BATON ROUGE, La. -- Listen to Ed Orgeron speak for a few sentences, and it will become crystal clear where he's from. Everything about the man screams Louisiana, which is part of the reason fans crammed into a Baton Rouge barbecue restaurant Wednesday to watch Orgeron handle his first call-in show as LSU's interim football coach.
He literally speaks their language. When local attorney Kent DeJean started the Q&A portion of the show by asking Orgeron in Cajun French, "Comment ça va?" ("How are you?") Orgeron naturally knew to respond, "Ça va bien." ("It's going well.")
Nothing against Les Miles, whom Orgeron replaced Sunday. Miles was an extremely popular coach in his own right, but "Coach O" has something Miles could never have. His deep roots in this unique part of the world mean something special to the prideful people of South Louisiana.
Having one of their own leading the football program at the state's flagship university? It would be an understatement to say that's cause for excitement.
"I'm very proud as a resident of Acadiana and a Cajun, for the first time in the history of LSU football, we have a coach that doesn't have an accent," DeJean, who goes by the nickname "Evil Twin" when he calls in each week, cracked to Orgeron during the show, drawing a round of laughter from the crowd.
"This is the first place that I've coached that they don't think I have an accent," Orgeron replied in his gravelly Cajun drawl.
For years, fans clamored for Miles to add Orgeron to his staff, and Miles finally gave them what they wanted in 2015 when he named Orgeron defensive line coach. Orgeron added recruiting coordinator to his responsibilities upon Frank Wilson's departure earlier this year and helped the Tigers reel in the No. 3 recruiting class in ESPN's team rankings.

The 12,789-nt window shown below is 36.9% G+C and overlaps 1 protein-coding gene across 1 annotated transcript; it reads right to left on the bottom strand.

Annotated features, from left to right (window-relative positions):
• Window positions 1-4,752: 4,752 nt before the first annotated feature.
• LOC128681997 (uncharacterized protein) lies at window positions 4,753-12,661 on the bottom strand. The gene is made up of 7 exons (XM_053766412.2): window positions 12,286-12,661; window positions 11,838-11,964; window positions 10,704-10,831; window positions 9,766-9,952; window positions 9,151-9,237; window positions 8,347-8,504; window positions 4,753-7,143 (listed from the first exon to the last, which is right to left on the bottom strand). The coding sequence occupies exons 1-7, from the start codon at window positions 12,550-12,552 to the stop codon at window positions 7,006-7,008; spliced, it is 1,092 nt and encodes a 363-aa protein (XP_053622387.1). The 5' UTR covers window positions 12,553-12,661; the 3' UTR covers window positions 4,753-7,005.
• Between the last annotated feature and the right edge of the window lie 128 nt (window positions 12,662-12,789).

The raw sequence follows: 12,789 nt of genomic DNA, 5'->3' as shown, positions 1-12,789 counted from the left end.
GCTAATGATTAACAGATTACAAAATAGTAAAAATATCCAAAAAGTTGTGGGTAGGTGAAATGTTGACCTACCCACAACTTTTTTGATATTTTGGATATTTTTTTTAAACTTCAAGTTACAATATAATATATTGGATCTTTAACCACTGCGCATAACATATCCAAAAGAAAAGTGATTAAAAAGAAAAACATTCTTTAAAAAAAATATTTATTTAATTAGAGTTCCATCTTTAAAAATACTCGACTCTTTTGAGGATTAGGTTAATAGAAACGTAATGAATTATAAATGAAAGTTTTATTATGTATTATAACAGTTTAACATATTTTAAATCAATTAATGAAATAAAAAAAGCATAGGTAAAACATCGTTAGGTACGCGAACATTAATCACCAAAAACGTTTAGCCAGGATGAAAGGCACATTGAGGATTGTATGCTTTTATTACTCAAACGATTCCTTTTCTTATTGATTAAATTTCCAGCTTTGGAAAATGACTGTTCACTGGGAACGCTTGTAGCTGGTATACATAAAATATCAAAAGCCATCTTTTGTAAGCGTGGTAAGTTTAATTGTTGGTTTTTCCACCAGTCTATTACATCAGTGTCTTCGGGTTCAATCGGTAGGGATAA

And when athletic director Joe Alleva opted over the weekend to fire Miles and offensive coordinator Cam Cameron after the Tigers' disappointing 2-2 start, Orgeron was the natural choice to take over as interim coach.
For starters, he has done this before, having served as a head coach in the SEC for three years at Ole Miss and as interim coach at USC in 2013, when he led the Trojans to a 6-2 mark after Lane Kiffin was fired. And it certainly didn't hurt that Orgeron is enormously popular among fans in the region.
This is his home and theirs, after all.
When a caller Wednesday offered Orgeron some crawfish étouffée next time he visits Lafayette, Orgeron said he would be happy to accept, adding that he eats the stuff for breakfast.
"If you look up Louisiana native, he's probably the example there, because he is," said Chris Blair, LSU's radio play-by-play announcer and Orgeron's co-host on the call-in show. "All the time when you hear jobs are open, people say, "This guy wins. This guy has success. Can he assimilate into the culture? Does he understand what it's like to be there every day, not just on game day?' It's obvious that the fans understand he's their guy. He's one of them. In this day and age, how many schools can you say that?"
Not many, and never before with a Cajun at LSU.
Orgeron is already well aware of that unique place in LSU football history.
"It makes me proud," Orgeron said. "It's something I've always wanted to do here. I'm 55 years old, I'm ready to do this job, ready to represent the state of Louisiana."
Orgeron has been the Tigers' coach for only a few days, but he realizes Wednesday's excitement will quickly disappear if Missouri hands him a loss Saturday in his first game at the helm.
He hopes to fare well enough as Miles’ replacement to earn the job long term, but he needs to do more than kiss babies, speak French and sign autographs at his radio show to have the interim tag lifted. Orgeron's Cajun heritage is unquestionably a point in his favor, but the on-field product will be the deciding factor.
"All that [novelty is] going to go away when I walk into Tiger Stadium," Orgeron said. "We've got to produce, and we've got to win, and I fully understand that."